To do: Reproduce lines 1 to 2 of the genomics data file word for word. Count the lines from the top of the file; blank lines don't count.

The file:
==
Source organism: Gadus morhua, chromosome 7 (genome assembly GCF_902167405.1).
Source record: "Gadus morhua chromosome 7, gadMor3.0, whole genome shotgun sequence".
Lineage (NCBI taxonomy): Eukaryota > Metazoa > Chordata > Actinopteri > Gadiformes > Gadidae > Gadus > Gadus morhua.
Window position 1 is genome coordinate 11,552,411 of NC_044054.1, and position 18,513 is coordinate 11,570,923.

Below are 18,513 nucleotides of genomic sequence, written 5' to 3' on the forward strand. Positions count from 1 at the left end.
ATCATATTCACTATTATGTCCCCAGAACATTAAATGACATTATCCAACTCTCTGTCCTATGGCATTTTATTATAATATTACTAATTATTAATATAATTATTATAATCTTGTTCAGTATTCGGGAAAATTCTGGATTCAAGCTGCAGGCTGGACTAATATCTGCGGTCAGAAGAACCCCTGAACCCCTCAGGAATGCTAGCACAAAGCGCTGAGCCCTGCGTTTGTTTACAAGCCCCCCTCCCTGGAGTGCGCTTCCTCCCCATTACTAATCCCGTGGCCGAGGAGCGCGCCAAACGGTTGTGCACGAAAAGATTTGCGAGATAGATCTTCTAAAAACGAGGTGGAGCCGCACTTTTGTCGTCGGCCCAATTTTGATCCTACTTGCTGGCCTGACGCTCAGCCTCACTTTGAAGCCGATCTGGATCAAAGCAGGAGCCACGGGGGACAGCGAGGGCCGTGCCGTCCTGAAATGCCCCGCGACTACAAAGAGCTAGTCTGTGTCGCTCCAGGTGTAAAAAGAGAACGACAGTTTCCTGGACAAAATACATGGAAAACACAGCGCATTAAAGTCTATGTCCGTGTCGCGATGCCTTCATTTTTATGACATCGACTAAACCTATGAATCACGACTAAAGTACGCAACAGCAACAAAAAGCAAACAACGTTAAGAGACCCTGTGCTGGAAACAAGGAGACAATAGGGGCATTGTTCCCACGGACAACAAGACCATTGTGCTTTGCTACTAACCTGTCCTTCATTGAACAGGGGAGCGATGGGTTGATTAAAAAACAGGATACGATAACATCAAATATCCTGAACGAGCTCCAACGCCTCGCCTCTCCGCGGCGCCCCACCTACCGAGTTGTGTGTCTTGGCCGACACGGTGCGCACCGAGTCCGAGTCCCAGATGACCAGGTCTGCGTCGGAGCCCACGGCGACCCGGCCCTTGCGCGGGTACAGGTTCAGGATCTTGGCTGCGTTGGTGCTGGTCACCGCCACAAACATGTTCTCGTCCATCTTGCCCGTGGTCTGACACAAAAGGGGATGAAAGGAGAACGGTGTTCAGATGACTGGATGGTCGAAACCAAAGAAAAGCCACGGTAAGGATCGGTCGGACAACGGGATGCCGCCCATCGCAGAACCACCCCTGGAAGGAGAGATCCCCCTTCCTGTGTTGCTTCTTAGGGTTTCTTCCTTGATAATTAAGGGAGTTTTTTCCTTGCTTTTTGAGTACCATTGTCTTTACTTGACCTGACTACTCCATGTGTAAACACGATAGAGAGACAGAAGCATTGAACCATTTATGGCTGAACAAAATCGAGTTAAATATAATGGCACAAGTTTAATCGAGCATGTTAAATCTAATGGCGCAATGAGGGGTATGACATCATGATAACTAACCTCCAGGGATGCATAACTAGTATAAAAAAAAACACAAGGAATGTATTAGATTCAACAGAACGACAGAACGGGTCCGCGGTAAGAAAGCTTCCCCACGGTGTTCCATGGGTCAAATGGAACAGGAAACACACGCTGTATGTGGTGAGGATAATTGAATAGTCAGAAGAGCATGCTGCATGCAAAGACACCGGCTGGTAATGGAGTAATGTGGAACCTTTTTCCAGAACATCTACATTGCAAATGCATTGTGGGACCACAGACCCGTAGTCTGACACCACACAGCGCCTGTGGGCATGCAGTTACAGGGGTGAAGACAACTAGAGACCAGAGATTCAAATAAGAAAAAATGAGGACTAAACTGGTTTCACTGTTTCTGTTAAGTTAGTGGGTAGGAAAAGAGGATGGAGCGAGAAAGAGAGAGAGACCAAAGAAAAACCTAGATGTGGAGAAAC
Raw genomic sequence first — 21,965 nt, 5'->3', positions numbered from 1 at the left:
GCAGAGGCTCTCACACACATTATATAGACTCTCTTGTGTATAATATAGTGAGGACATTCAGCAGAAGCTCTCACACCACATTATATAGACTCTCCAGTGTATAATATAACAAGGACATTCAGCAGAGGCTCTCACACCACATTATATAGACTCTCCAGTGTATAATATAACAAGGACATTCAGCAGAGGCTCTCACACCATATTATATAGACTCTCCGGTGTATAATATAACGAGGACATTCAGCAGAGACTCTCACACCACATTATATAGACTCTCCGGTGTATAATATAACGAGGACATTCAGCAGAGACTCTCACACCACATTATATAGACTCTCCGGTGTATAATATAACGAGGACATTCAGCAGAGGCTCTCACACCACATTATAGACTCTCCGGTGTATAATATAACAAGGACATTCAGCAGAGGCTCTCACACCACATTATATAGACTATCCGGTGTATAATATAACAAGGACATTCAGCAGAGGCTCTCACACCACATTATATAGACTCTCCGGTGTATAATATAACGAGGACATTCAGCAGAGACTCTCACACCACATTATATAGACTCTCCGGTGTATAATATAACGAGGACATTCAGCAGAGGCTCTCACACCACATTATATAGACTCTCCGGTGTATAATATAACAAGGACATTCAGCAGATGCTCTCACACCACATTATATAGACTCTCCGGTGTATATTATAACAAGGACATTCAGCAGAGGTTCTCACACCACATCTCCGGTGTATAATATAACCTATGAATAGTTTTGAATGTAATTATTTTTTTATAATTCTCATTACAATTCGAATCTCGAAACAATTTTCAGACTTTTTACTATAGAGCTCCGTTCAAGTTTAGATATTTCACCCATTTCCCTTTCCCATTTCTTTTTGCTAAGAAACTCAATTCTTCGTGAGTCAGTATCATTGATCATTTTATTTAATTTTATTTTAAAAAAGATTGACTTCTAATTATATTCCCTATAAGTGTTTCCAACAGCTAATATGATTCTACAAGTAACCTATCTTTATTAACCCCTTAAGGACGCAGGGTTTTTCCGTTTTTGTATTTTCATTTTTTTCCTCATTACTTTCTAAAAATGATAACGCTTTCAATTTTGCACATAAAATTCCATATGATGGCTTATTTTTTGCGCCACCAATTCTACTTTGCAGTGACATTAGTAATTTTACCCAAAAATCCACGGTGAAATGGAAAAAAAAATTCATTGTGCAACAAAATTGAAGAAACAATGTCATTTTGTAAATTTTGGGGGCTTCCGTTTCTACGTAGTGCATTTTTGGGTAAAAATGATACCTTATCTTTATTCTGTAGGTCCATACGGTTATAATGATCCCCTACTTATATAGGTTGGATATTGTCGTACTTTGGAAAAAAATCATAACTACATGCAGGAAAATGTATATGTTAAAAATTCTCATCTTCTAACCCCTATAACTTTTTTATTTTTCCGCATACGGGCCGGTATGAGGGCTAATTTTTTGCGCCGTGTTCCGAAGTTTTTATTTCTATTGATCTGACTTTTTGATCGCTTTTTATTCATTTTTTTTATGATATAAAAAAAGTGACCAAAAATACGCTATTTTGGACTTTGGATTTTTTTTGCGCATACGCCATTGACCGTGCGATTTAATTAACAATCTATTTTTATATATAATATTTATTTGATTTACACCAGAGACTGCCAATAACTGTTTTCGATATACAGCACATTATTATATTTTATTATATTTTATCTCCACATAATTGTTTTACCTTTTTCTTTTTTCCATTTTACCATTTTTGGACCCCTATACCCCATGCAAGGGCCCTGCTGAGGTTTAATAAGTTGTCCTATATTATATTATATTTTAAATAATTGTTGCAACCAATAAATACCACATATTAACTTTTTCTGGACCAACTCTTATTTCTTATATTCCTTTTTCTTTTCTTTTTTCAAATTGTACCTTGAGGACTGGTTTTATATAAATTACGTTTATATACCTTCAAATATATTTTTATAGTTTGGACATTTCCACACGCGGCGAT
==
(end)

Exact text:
Source organism: Gadus morhua, chromosome 7 (genome assembly GCF_902167405.1).
Source record: "Gadus morhua chromosome 7, gadMor3.0, whole genome shotgun sequence".